Dear Bird Folks,In light of the recent "Miracle on the Hudson," in which a commercial airliner was brought down by a flock of birds, I'd like to know how common bird-plane collisions are. Also, what is being done to prevent further accidents? - Rick, Andover, MA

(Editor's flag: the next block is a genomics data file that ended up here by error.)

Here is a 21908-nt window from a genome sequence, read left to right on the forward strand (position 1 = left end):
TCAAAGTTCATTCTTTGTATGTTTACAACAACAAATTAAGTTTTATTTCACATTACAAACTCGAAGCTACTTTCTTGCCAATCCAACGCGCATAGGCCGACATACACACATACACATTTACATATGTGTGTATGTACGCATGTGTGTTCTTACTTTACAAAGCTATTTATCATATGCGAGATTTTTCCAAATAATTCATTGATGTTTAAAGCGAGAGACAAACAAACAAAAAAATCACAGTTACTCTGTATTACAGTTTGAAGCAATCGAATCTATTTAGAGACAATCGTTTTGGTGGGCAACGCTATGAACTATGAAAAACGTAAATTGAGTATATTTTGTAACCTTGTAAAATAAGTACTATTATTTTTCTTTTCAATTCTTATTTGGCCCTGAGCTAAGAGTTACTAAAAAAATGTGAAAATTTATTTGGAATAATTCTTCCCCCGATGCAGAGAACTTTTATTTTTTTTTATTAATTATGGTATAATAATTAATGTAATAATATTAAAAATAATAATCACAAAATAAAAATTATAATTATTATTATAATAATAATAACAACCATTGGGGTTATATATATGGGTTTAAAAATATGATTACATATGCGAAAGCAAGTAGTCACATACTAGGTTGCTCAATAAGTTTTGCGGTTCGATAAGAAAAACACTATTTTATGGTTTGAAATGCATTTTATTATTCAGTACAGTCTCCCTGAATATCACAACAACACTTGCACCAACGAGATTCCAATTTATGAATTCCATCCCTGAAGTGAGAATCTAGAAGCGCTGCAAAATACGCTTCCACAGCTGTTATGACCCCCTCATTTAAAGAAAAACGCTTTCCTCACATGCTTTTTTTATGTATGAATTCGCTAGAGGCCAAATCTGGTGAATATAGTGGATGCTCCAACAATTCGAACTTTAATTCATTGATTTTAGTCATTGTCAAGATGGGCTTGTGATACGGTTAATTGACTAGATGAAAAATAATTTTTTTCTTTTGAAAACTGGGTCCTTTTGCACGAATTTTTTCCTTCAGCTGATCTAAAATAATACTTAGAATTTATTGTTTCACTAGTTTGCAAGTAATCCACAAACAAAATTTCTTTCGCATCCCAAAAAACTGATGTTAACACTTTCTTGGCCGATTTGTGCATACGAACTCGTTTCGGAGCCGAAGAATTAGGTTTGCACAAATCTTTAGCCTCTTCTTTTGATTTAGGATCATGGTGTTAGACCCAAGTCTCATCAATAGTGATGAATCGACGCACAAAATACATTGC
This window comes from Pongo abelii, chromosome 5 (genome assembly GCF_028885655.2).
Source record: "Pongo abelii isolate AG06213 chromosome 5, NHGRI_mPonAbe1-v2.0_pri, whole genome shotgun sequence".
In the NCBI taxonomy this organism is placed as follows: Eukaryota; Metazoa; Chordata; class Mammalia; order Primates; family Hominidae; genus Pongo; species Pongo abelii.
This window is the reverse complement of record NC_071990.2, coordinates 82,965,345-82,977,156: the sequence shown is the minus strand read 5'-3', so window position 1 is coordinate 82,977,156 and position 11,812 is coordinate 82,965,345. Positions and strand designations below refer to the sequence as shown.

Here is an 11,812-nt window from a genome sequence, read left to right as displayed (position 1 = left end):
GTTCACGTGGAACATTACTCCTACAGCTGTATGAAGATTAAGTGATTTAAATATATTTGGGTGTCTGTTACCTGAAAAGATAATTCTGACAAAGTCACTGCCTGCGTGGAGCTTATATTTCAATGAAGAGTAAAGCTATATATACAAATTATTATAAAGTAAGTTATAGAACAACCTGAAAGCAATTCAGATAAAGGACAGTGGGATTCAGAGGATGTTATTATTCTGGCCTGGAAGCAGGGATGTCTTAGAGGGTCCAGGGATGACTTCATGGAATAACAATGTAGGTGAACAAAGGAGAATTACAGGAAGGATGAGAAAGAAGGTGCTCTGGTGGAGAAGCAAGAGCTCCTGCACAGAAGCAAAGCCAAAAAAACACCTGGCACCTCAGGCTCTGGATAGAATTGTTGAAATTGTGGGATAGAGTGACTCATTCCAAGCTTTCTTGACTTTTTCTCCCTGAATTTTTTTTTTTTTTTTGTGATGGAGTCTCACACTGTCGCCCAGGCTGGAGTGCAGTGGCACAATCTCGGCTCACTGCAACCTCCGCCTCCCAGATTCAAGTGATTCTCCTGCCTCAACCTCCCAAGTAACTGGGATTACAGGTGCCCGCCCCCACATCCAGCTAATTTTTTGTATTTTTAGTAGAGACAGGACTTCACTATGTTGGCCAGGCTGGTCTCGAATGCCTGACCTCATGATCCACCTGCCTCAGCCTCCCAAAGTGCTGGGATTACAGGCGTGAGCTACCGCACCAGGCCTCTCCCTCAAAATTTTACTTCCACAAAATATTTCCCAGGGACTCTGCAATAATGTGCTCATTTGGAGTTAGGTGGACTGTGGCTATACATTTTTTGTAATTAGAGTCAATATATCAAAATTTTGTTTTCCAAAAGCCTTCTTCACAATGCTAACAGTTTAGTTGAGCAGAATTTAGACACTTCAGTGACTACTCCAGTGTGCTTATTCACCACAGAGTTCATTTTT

Miracle is right, Rick,I think the entire world is amazed by that story. I get chills just thinking about it. However, after watching every news story about Flight 1549, I could not find a single report that provided information on the condition of the birds that were involved. Are they okay? Are they being treated at an area Audubon sanctuary? Have their family, friends, and flock been notified? Since none of the reporters mentioned the birds' condition, I have to assume that they are all doing fine and watched the rescue on TV just like the rest of us. Yeah, let's go with that. I think it's clear that birds and planes don't mix well. The number of annual collisions is reported to be around seven to eight thousand, but I'm not sure how accurate that number is. The actual number may be higher because reporting bird strikes is done on a voluntary basis. Some airlines may decide that it's easier to simply hose off the bird guts and skip all the paperwork. Whatever the real number of annual strikes, it appears to be rising. In the early 1970's bird strikes weren't nearly as common as they are now. Why the increase? There are more people now and thus more planes needed to carry them. The number of corporate jets alone has quadrupled in recent years, especially since the sweet bailout money has started flowing. In addition, development has pushed the birds out of their preferred habitat and into less desirable locations; i.e., noisy airports. While many species have been negatively impacted by man's population growth, certain other species, like gulls and geese, for example, have adapted very nicely to all the changes we've made to the environment and have thrived. Not surprisingly, gulls and geese are the two biggest avian problems for planes. The reason we know which birds cause the most problems is because there is actually a lab set up to identify these birds. When a bird hits a plane the remains of the bird, called "snarge," (yes, you read that right, snarge) are packed up and sent to the Smithsonian in Washington. Once at the Smithsonian, glove-wearing eggheads pick through the snarge and play a game of "Name That Bird." By knowing which birds cause the most problems, they are better able to advise airports on how to prevent further collisions and additional accumulation of snarge. Early attempts at scaring birds away from airports were a bit like the tactics some of my customers use to keep the squirrels and Blue Jays off their feeders: They run outside screaming like idiots. While the screaming tactic worked, it also was rather tiring, so more sophisticated methods were developed. These days, airports fire off air cannons, blast shotguns, or let those psycho border collies run loose to keep the birds from moving in. While many of these methods have benefits, habitat management has had the best results. Like us, birds are attracted to food, water and shelter, so special grasses and other vegetation, that have little or no bird appeal, are planted. Mammal populations are kept in check and water is prevented from accumulating. If none of these techniques does the job, then more sinister methods are used. Bird food is laced with airline food and the poor birds don't have a chance. No matter what they do to keep birds away some strikes are inevitable so planes are designed with impacts in mind. Jet engines are tested for durability by (wait 'til you read this) having real birds fired into them from bird cannons (that's right, bird cannons). The companies are quick to point out that they don't use live birds. (Uh-ha. What do they use? Volunteer birds that have died from old age?) Windshields and other important areas are also reinforced to prevent bird damage. But even with extra protection impacts can cause serious damage. I've seen photos of dented nosecones and smashed windshields. In fact, one bird hit a plane with such force that it actually opened one of those little bags of peanuts. Whoa! That's impressive. Even though bird accidents are a serious concern, Rick, it should be noted that only one out of every 10,000 flights hits a bird and most of those strikes cause little damage. Worldwide, about ten people die annually as a result of birds hitting planes. While that's a terrible thing, especially for those ten people, the odds of being on a plane that has a major bird strike are pretty slim, but not as slim as the odds of having your luggage arrive at the same time and location as you do. As I am writing this column there has yet to be an official announcement as to what really caused both engines to fail on that U.S. Airways jetliner. Early speculation points a finger at a flock of geese. If that turns out to be true, the whole incident will have serious criminal implications, because it would clearly be a case of fowl play. Bet you didn't see that coming.